Tissue metabolic activity is the main factor in regulation of local blood flow. Anything that results in an inadequate O2 supply to tissues results in the release of metabolites and vasodilation. These metabolites act locally upon the smooth muscle to cause dilation.
Though increased and decreased PO2 definitely does lead to contraction and relaxation vascular smooth muscle through this general mechanism, the exact mechanism is unknown. There are several potential candidates though none is completely satisfactory and though many or all may play a role, their relative contributions are still being determined (Figure S.17):
a) Lactic acid: released due to anaerobic metabolism.
b) CO2: released with increased mitochondrial activity in active tissue
c) H+ ions: decreased pH is caused by CO2 and lactic acid
d) K+ ions: increased in response to increased membrane depolarization in some active tissues
(particularly striated muscle).
e) Phosphate and adenosine: increased due to increased breakdown of ATP (into ADP, AMP, and adenosine + phosphate) in active tissue.
f) Osmolaity: increases in active skeletal muscle
What is basal tone? What factors are responsible for basal tone in arterioles?
Control of blood flow by vasodilator mechanisms is predicated on the existence of a certain tonic, basal level of contraction. In contrast to the situation with skeletal muscle, the tone in smooth muscle is independent of the nervous system. The factor(s) which is responsible for basal tone is unknown but the possibilities include:
a) Myogenic activity in response to the normal blood pressure.
b) The high O2 tension in arterial blood.
c) The presence of calcium ions in the plasma.
d) Some other unknown factor in the plasma.
Local mechanims of vascular control always predominate extrinsic control. However, there are central mechanisms which the body uses to control tone and regulate flow to different regions. Of these mechanims, which is the most important?
The most important aspect of extrinsic vascular control are associated with autonomic innervation.
We know there are sympathetic and parasympathetic branches of the autonomic nervous system and that innervation of arterioles by the ANS is the most important extrinsic mechanism of vascular control. What types of receptors do the sympathetic and parasympathetic branches of the ANS stimulate? What is the dominant effect of sympathetic stimulation to arterioles in skeletal muscle?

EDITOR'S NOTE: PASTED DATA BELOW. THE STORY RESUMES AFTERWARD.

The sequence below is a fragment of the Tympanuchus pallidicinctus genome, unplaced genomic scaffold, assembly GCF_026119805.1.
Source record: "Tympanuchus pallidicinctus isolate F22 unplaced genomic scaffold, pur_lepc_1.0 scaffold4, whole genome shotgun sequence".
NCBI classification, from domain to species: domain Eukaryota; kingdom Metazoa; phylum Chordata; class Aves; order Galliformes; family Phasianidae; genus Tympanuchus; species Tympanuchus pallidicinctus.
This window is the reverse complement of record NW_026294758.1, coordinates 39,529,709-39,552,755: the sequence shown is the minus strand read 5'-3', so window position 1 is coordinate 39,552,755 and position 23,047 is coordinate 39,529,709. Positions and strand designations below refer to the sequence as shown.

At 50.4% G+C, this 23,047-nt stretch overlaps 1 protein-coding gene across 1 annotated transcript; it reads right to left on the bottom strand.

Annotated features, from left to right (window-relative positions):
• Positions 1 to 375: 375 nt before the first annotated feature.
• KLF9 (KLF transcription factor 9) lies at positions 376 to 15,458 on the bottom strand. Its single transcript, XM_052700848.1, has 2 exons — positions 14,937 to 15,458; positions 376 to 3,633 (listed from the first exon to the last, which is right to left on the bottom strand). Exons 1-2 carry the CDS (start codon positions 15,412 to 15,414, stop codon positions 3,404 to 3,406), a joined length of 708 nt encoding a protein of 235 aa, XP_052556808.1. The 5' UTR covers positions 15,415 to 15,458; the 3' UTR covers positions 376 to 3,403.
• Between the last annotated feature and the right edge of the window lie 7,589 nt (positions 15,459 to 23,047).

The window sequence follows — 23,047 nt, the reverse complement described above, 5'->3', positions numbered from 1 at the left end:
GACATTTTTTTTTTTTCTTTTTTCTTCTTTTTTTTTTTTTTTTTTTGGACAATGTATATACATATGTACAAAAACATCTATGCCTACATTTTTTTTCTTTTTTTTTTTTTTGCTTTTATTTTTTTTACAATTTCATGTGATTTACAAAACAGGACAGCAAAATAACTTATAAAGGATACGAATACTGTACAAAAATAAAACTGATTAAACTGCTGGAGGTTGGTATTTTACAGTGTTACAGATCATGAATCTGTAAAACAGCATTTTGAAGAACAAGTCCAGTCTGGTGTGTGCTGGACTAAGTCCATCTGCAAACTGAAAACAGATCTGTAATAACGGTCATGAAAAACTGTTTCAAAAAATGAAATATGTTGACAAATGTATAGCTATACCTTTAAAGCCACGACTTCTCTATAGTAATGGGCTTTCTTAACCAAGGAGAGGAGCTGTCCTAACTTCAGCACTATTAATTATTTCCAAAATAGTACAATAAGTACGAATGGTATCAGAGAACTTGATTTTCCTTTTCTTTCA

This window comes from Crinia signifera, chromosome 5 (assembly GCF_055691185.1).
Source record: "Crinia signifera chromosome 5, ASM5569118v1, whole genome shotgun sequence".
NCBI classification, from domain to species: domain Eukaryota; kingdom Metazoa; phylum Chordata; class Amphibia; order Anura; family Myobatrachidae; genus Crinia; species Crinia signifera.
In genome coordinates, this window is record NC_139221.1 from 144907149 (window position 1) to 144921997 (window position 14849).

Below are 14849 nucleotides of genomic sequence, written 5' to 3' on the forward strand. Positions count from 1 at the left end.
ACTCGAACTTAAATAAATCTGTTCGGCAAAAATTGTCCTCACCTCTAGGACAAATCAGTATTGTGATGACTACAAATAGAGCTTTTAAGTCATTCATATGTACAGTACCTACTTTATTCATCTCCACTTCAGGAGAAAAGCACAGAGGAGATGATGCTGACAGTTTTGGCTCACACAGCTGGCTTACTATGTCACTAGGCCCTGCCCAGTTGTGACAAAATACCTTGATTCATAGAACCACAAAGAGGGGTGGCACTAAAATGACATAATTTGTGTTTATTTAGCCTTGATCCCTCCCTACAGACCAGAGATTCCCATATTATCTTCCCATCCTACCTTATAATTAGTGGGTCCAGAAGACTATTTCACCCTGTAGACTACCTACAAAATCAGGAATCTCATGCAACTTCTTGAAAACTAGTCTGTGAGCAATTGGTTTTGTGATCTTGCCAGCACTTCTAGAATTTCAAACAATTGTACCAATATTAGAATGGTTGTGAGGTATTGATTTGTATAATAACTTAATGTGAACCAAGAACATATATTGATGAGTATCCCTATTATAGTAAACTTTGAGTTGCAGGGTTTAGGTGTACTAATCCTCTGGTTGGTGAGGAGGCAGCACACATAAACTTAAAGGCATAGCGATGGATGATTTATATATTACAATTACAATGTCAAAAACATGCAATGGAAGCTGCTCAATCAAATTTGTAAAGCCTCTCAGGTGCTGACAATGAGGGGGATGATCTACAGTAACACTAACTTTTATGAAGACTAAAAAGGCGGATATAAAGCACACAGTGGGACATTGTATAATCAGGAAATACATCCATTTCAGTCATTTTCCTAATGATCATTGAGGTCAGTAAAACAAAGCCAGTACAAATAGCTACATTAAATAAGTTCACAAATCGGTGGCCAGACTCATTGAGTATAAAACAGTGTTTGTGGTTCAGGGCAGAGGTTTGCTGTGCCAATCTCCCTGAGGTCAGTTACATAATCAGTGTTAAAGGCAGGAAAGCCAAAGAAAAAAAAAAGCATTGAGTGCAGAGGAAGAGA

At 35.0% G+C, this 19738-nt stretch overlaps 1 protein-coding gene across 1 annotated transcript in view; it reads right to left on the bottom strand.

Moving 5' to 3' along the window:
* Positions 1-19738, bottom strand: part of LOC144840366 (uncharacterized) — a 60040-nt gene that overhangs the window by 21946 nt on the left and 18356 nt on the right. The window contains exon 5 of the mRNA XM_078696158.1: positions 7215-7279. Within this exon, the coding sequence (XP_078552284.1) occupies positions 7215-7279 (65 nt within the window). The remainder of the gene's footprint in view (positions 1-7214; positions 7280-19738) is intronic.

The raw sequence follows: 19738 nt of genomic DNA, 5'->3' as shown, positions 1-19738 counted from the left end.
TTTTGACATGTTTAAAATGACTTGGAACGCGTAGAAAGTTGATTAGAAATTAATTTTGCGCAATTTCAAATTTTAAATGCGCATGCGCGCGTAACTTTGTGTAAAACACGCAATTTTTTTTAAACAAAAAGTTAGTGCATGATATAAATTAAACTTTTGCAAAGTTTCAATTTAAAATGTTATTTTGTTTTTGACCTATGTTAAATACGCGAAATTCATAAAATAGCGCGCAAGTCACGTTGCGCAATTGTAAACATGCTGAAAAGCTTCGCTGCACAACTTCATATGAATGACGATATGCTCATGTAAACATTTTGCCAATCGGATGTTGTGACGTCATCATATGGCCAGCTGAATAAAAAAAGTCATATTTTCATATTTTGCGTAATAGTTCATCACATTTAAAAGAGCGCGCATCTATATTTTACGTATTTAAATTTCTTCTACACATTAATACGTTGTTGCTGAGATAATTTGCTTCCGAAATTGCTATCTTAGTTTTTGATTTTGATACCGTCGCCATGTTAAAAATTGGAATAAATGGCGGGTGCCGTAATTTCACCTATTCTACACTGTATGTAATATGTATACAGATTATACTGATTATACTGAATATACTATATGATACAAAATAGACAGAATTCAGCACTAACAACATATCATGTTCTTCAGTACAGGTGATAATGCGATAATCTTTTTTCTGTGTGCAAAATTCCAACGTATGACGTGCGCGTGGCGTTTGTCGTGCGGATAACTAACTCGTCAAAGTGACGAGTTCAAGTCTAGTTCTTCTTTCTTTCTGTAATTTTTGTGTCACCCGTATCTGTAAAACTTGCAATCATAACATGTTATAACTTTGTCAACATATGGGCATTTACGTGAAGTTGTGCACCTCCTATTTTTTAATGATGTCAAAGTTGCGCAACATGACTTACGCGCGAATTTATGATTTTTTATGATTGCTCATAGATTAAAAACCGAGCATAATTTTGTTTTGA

The sympathetic system can activate α and β receptors and in some cases cholinergic receptors while the parasympathetic system activates cholinergic receptors.
The dominant effect of sympathetic stimulation to arterioles in skeletal muscle is activation of α-receptors and vasoconstriction. Also keep in mind that local metabolic controls are likely to dominate the
vascular response in active (exercising) muscle.
see pg 44 of notes for more in depth explanation
True or false: There is no parasympathetic innervation of the vasculature (with a few exceptions like external genitalia).
True or false: The effects of NE and E released from the adrenal medulla are just as important as NE produced by sympathetic nerve activity.
False. Although the adrenal glands do release epinephrine and norepinephrine, the effect of
catecholamine release from the adrenal medulla is of lesser importance than the norepinephrine
produced by sympathetic nerve activity under physiological conditions.
Describe the reason for the differences in distribution of blood to each organ. Hint: involves Ohm's law.
Organs are strung in parallel btwn the aorta and vena cava. At rest, CO is divided btwn the various tissue beds as shown in the figure.
Ohm's Law: Q=(P1-P2)/R
For the entire system show in the attached figure, P1 or Pa is arterial pressure and P2 or Pv is venous pressure. Note that aortic and large artery resistances are small so mean pressure changes very little along the arterial tree and that the venous resistance is small so venous pressure changes very little along the venous tree. So the Pa-Pv (i.e. ΔP) is essentially the same for all organs.
Note the percentage distribution of the blood to each type of circulatory bed on the right hand side
of the figure. Since blood flow through any tissue bed is ΔP/R and since the arterial and venous pressure gradient across each bed is approximately the same, the differences in flow must represent differences in the resistance to flow posed by each of these circulatory beds. The greater the resistance in any particular bed or organ, the less blood flow to that bed and the lower the
percentage of the total cardiac output that bed is supplied with. In its most basic form, this is how
the cardiovascular system operates.
Like arteries, veins serve as conduits for transport of blood (in this case from vascular beds) to the right atrium. Note that the pressure gradient within the system is relatively small within the venous compartment. What is a potential issue that this low gradient poses for the body?
This low pressure gradient causes problems for the body. For instance, consider what happens to the legs when a person stands after lying in a recumbent position. The pressure within the veins increases dramatically because they suddenly have a column of blood pushing down from above. Such a sudden pressure change could potentially cause havoc in terms of blood flow. Because of this, the venous flow is assisted in its function in a variety of ways.